SINGAPORE - The world economy - mired in a slowdown since the global financial crisis - finally seems to be on the upswing and this rising tide has helped buoy the outlook for small, trade-dependent Singapore.
But questions remain over whether this pick-up will persist and how strong it will be.
The Monetary Authority of Singapore's (MAS) Macroeconomic Review released on Thursday (April 27) noted that the Singapore economy has picked up in recent months but growth has been volatile and uneven.
Trade-related sectors have experienced a significant turnaround which started in the fourth quarter of 2016, underpinned by a rebound in manufacturing, the MAS noted.
Manufacturing, which makes up one-fifth of the economy, is benefiting from a more positive global outlook and strong demand for electronics, especially semiconductors.
Factory output logged another better-than-expected performance in March, jumping 10.2 per cent over the same month last year - stronger than economist expectations of a 5.8 per cent rise.
Firmer manufacturing activity, in turn, has had positive spillovers on trade-related services such as air and sea cargo handling.
But the growth pick-up in manufacturing has not been broad-based - segments like marine and offshore engineering are still suffering amid the lacklustre oil price outlook.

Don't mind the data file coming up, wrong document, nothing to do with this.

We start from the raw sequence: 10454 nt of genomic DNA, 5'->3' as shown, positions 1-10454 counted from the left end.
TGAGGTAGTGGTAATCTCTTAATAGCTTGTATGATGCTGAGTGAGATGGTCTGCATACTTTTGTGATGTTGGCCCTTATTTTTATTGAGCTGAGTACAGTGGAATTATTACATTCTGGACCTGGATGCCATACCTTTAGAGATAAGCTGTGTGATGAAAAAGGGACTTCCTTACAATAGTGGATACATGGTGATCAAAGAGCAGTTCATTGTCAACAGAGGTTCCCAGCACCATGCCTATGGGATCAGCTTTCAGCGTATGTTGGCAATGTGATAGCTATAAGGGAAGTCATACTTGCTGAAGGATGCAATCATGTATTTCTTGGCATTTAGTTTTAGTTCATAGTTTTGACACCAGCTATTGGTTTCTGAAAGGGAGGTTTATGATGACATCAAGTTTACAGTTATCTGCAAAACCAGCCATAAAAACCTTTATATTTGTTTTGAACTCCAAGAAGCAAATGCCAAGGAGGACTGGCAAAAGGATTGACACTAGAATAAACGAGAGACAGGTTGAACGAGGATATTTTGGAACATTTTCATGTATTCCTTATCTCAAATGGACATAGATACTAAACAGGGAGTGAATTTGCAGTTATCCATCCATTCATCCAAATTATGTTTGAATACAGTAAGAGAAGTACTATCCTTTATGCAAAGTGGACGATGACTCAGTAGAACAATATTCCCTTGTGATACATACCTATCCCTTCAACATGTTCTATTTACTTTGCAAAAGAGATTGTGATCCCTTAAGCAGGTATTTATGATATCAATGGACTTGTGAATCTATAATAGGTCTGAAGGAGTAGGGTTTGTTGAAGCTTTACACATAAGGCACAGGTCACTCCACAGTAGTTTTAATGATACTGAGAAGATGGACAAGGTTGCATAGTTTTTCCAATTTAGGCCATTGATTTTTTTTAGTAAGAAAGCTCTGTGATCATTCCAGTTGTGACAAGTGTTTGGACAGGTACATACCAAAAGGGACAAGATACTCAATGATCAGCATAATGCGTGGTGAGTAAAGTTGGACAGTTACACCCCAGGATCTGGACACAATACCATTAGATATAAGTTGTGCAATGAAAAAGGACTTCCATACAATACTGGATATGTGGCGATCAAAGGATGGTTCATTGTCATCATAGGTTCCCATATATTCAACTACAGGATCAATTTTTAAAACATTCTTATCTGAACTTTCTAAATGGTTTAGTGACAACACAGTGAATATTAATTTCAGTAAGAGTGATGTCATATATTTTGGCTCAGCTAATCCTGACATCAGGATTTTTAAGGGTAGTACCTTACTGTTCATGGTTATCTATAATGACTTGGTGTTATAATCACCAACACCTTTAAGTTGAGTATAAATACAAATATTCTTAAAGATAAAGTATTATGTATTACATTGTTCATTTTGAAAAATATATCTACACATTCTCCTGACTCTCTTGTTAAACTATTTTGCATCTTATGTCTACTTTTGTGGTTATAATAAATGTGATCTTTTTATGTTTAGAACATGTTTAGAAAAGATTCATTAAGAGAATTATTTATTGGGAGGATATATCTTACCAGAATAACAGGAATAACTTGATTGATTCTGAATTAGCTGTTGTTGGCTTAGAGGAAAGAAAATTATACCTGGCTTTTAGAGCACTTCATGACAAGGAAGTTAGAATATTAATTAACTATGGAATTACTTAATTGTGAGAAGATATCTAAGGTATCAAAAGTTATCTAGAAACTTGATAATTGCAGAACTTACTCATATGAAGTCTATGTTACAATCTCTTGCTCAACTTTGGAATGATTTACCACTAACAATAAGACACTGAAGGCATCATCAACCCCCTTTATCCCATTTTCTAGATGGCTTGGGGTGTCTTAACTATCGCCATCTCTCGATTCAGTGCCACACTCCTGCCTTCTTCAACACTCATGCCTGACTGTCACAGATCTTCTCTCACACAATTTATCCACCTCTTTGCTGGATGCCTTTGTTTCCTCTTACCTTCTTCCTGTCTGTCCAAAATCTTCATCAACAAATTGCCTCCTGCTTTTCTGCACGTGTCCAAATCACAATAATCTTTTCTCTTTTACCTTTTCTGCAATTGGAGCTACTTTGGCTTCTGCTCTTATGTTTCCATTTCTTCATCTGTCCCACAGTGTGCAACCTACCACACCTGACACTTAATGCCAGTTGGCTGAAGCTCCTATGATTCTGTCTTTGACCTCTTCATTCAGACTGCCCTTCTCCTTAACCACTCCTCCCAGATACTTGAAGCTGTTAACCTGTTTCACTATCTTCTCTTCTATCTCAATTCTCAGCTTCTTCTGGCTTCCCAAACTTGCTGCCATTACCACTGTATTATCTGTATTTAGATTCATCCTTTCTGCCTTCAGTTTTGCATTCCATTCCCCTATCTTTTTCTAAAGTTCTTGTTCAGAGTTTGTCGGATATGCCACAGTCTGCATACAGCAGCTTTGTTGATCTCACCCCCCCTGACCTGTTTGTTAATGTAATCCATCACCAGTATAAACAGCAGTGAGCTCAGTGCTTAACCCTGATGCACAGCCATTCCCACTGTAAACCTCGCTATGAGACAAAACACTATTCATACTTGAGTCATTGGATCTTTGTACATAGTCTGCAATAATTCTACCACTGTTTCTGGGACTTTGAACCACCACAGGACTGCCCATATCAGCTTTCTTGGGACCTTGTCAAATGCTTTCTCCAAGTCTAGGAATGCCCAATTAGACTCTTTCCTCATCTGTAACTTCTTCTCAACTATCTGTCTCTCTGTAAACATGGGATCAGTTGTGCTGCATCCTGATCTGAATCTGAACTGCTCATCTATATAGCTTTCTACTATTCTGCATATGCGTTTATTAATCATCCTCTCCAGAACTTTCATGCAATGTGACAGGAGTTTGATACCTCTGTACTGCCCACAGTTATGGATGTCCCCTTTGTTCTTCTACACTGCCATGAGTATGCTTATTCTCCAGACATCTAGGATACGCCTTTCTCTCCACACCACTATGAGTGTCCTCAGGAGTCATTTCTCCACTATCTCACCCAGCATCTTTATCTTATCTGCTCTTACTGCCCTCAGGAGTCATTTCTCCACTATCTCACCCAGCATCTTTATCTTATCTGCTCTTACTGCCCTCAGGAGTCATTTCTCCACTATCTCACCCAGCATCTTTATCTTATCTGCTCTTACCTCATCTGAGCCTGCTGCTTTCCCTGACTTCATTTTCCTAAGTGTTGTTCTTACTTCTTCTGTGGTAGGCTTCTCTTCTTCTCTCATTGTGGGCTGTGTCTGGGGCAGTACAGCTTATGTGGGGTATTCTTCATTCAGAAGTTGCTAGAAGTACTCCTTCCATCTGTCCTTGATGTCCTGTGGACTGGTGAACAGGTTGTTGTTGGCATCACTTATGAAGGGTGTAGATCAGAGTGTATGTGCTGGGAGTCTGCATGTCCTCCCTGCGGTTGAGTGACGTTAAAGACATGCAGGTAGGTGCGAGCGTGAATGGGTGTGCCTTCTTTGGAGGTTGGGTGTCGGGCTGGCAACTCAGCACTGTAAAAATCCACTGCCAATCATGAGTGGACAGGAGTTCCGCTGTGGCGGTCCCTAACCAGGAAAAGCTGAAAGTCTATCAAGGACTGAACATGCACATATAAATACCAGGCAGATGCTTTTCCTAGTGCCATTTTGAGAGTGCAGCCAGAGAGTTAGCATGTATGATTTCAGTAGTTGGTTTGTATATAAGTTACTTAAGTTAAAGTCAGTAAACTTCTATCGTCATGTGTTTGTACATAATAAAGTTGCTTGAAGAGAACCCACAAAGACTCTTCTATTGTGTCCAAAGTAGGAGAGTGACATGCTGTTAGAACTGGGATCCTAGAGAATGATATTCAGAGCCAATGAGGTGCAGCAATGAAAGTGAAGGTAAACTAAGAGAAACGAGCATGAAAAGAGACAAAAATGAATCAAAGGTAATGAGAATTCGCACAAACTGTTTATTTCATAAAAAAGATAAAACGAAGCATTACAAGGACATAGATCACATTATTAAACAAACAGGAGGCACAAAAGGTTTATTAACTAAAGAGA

Other sectors outside manufacturing which rely largely on local demand also continue to struggle.
Retail and food services, in particular, will face both cyclical and structural challenges amid a soft labour market and subdued consumer confidence, as well as greater competitive pressures, the MAS report said.
Singapore is a small, trade-dependent economy. Ultimately, a stronger, more sustained global economic recovery is needed for the upswing in growth to broaden beyond manufacturing.
Last year, the world economy grew 3.1 per cent. The International Monetary Fund (IMF) now forecasts growth will be 3.5 per cent this year - up from its previous forecast of 3.4 per cent in January - and 3.6 per cent in 2018.
In its latest World Economic Outlook, the IMF said chronically weak advanced economies are expected to benefit from a cyclical recovery in global manufacturing and trade that started to gain momentum from mid-2016.
"The economic upswing that we have expected for some time seems to be materialising," IMF chief economist Maurice Obstfeld wrote in the report.
However, this pick-up comes after many years of tepid growth and could still be derailed by shocks. There are significant risks on the horizon, including a backlash against openness and trade in developed economies like the United States and Europe.
It is still too early to tell whether the global economy can sustain this improved momentum. If it does, Singapore's economy might be able to look forward to the end of a long winter.